Baker takes a series of short sections here, and I’m not grouping them into any larger passage, because I’m under some pressure and these short sections are working for me right now.
Let me note also that while the electronic edition of Rahlf’s LXX that I’m using today (GnomeSword) follows the English verse divisions, the print edition of Rahlf’s follows the Hebrew division. So the passage there is 6:1-6.
The idea of having a fire from sacrifice going on 24 hours a day doesn’t sound much like modern worship, but there are really two key elements in this passage that I think can be applied to modern worship:
- The fire burns continuously. Three times in the LXX text we read that it is never to go out.
- There is a continuing ritual for keeping it clean. There is care taken in carrying out this command as with every other one in Leviticus.
There appears to be an error in the notes of the Orthodox Study Bible, which bases the notes on the English verses, and thus the notes on our passage for today indicate they are about 6:9. But they are interesting, and connect this daily sacrifice with the continual offering of Christ in heaven. The continuous worship provides an “open door for uninterrupted worship of God and fellowship with Him” only now this is through the sacrifice of Jesus.
Milgrom adds an interesting note. With Baker, I have emphasized the continual worship, and I think this is an important point. But Milgrom points out:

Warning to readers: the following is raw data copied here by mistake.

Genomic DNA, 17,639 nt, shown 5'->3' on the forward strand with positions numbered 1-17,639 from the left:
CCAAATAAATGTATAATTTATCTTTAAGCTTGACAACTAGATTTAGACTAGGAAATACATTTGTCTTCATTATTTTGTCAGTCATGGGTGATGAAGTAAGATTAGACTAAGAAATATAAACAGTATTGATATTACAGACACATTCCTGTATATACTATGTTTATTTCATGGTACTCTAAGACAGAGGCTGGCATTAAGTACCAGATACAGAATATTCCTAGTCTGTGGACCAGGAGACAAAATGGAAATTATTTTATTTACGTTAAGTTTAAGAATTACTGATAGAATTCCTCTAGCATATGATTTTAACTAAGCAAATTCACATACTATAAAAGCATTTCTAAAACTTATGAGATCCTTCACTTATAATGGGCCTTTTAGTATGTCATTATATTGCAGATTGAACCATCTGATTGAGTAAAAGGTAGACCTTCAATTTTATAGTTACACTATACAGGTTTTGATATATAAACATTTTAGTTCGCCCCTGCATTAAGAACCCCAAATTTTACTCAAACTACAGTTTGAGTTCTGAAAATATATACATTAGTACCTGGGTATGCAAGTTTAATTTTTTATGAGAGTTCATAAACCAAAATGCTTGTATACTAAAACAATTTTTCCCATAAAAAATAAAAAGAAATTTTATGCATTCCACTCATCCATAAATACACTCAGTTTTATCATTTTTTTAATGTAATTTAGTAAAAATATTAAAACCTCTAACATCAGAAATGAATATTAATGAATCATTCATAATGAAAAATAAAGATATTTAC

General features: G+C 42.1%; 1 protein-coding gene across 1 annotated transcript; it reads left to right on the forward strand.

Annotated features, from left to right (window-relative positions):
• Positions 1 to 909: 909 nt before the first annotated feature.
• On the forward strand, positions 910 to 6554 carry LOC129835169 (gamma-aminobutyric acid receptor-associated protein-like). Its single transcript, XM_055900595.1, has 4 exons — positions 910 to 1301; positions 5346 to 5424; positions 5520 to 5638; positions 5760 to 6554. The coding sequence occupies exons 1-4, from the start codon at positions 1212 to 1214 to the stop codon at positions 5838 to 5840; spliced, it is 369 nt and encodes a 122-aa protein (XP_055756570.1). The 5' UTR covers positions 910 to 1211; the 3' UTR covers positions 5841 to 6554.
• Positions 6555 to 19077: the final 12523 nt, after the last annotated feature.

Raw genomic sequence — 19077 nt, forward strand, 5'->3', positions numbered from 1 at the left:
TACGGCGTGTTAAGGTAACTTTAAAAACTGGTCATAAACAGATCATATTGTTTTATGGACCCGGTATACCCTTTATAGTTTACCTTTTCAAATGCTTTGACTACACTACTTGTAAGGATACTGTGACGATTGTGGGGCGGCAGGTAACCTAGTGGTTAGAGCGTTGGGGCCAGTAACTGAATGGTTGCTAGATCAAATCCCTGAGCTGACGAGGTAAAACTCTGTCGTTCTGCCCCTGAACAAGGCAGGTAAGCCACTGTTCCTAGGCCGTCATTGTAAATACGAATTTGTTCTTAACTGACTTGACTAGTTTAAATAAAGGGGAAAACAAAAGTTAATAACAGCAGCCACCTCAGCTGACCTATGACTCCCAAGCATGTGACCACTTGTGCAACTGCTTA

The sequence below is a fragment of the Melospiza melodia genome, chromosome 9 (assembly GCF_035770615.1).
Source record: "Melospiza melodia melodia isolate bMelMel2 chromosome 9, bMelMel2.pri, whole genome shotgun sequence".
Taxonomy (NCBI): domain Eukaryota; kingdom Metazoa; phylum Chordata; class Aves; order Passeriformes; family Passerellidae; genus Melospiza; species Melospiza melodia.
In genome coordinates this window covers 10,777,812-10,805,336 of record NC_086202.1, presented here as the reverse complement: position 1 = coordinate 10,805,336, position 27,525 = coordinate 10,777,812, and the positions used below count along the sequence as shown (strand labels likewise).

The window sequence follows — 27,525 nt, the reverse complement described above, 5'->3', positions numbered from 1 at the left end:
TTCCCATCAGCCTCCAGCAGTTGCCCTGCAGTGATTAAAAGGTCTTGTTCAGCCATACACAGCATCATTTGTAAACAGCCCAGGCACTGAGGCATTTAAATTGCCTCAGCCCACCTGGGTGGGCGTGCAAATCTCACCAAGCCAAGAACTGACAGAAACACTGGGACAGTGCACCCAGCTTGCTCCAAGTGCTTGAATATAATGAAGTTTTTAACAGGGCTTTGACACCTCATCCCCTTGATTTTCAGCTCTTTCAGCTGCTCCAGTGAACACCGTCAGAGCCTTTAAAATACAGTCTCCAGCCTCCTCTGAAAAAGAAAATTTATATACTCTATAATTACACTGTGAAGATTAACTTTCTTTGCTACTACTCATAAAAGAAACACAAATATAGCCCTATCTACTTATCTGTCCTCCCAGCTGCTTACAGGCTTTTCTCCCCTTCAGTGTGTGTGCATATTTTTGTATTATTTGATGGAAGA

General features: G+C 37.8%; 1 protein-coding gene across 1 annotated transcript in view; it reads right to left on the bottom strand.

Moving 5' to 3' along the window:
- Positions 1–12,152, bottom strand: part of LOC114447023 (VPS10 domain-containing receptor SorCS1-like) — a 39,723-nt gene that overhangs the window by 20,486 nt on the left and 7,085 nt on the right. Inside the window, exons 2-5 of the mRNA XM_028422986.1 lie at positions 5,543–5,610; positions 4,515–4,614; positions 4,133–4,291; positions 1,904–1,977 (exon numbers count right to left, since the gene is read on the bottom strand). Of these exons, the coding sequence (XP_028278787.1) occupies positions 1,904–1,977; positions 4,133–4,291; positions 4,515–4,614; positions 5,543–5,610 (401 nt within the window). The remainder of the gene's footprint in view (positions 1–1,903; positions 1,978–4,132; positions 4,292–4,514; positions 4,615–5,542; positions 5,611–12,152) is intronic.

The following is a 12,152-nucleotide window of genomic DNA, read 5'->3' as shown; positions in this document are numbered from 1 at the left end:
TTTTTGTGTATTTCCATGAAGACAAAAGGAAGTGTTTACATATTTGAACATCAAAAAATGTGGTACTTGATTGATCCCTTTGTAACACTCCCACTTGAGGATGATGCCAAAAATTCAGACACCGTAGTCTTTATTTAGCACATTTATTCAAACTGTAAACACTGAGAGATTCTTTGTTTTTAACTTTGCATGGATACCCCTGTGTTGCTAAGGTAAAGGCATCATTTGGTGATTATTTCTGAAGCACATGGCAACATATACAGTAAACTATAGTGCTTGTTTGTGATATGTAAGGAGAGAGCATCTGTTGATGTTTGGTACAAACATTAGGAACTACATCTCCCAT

… The sacrifices offered up at the inauguration of the public cult were consumed miraculously by a divine fire (9:24), and it is this fire which is not allowed to die out so that all subsequent sacrifices might claim divine acceptance… (p. 389, emphasis in original)
This raises another point to me for the modern church. How careful are we with the spiritual fires that God lights? We have waves of revival and then for various reasons we let them die out or treat them with contempt. There’s a “fire” that was lit in Christianity back with Jesus and then at Pentecost. But we often neglect one end or the other, either the connection back to that original flame, or the need to keep it actively burning in our modern world. Both are necessary to keep up the continuing fire.
OSB – Orthodox Study Bible
Baker – Leviticus portion written by David H. Baker, of the Cornerstone Biblical Commentary on Leviticus, Numbers, and Deuteronomy.
Chapter 6 deals with sacrifices for sins that appear to be quite deliberate.